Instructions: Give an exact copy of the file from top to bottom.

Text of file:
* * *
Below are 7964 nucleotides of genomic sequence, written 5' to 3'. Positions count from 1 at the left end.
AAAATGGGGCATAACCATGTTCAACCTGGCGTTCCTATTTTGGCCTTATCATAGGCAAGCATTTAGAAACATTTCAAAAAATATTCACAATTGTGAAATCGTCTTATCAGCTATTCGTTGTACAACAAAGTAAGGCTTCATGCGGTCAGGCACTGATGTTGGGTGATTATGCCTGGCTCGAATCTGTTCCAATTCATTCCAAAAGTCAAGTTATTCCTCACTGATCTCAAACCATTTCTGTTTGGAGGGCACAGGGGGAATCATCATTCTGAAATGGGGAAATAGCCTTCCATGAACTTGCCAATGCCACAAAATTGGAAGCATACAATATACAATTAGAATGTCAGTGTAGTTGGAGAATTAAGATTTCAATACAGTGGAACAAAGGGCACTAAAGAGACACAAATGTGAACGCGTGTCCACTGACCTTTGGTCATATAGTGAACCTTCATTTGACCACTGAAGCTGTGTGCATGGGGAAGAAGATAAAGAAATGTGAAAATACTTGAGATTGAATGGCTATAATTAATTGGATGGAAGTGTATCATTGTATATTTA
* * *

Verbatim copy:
Below are 7964 nucleotides of genomic sequence, written 5' to 3'. Positions count from 1 at the left end.
AAAATGGGGCATAACCATGTTCAACCTGGCGTTCCTATTTTGGCCTTATCATAGGCAAGCATTTAGAAACATTTCAAAAAATATTCACAATTGTGAAATCGTCTTATCAGCTATTCGTTGTACAACAAAGTAAGGCTTCATGCGGTCAGGCACTGATGTTGGGTGATTATGCCTGGCTCGAATCTGTTCCAATTCATTCCAAAAGTCAAGTTATTCCTCACTGATCTCAAACCATTTCTGTTTGGAGGGCACAGGGGGAATCATCATTCTGAAATGGGGAAATAGCCTTCCATGAACTTGCCAATGCCACAAAATTGGAAGCATACAATATACAATTAGAATGTCAGTGTAGTTGGAGAATTAAGATTTCAATACAGTGGAACAAAGGGCACTAAAGAGACACAAATGTGAACGCGTGTCCACTGACCTTTGGTCATATAGTGAACCTTCATTTGACCACTGAAGCTGTGTGCATGGGGAAGAAGATAAAGAAATGTGAAAATACTTGAGATTGAATGGCTATAATTAATTGGATGGAAGTGTATCATTGTATATTTA